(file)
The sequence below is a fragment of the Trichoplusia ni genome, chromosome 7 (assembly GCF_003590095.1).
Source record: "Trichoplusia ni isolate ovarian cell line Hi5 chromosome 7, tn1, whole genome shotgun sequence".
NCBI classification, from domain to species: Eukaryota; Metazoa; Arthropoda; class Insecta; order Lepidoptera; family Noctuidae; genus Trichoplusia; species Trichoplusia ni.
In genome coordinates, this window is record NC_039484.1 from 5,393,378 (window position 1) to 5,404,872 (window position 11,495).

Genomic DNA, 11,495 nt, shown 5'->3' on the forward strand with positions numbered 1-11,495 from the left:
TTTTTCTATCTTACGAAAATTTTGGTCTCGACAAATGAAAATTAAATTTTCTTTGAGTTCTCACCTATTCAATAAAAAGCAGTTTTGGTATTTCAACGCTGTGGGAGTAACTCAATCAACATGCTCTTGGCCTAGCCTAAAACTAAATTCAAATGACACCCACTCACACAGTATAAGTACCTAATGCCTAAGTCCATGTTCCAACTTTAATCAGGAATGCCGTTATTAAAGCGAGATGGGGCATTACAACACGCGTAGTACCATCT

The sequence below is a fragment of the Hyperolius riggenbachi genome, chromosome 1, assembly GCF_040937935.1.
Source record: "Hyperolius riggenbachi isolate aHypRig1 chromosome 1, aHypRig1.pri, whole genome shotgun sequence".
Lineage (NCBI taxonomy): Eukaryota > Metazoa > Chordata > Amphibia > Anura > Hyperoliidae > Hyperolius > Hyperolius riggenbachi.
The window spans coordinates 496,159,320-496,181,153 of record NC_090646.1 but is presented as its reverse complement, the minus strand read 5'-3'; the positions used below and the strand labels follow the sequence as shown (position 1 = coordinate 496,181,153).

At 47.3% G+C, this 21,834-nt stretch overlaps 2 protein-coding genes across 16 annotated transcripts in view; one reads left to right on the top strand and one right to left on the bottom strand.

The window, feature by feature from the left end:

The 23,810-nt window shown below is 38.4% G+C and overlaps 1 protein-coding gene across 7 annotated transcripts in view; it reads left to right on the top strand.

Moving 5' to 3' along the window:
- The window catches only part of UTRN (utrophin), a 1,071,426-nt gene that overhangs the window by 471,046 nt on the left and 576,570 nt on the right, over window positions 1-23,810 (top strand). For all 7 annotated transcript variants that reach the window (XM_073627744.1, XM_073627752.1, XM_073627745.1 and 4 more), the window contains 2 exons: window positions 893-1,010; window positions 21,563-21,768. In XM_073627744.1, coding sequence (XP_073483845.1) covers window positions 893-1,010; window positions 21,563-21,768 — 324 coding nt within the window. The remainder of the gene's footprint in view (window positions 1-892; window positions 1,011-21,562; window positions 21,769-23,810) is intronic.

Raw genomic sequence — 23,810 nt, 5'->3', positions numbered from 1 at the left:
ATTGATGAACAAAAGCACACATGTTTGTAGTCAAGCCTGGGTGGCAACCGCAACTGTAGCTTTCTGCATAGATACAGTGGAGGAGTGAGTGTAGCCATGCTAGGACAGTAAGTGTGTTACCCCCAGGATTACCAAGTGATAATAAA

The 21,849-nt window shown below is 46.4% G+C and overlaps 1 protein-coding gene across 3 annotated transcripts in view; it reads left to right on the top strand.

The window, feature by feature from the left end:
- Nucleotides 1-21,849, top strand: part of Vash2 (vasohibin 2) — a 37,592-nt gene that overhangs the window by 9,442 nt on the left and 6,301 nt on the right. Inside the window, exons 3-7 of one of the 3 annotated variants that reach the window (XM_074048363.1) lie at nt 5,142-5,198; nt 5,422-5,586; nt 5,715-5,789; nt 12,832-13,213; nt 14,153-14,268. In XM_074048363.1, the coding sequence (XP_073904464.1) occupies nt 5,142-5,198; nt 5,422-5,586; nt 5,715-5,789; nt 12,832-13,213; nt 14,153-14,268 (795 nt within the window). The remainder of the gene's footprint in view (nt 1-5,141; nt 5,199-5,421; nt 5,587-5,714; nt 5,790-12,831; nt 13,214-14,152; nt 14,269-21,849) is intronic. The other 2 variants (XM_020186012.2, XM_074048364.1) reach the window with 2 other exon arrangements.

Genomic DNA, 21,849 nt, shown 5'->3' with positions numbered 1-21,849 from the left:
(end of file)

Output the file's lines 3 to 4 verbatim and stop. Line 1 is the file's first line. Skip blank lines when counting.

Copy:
NCBI classification, from domain to species: Eukaryota; Metazoa; Arthropoda; class Insecta; order Lepidoptera; family Noctuidae; genus Trichoplusia; species Trichoplusia ni.
In genome coordinates, this window is record NC_039484.1 from 5,393,378 (window position 1) to 5,404,872 (window position 11,495).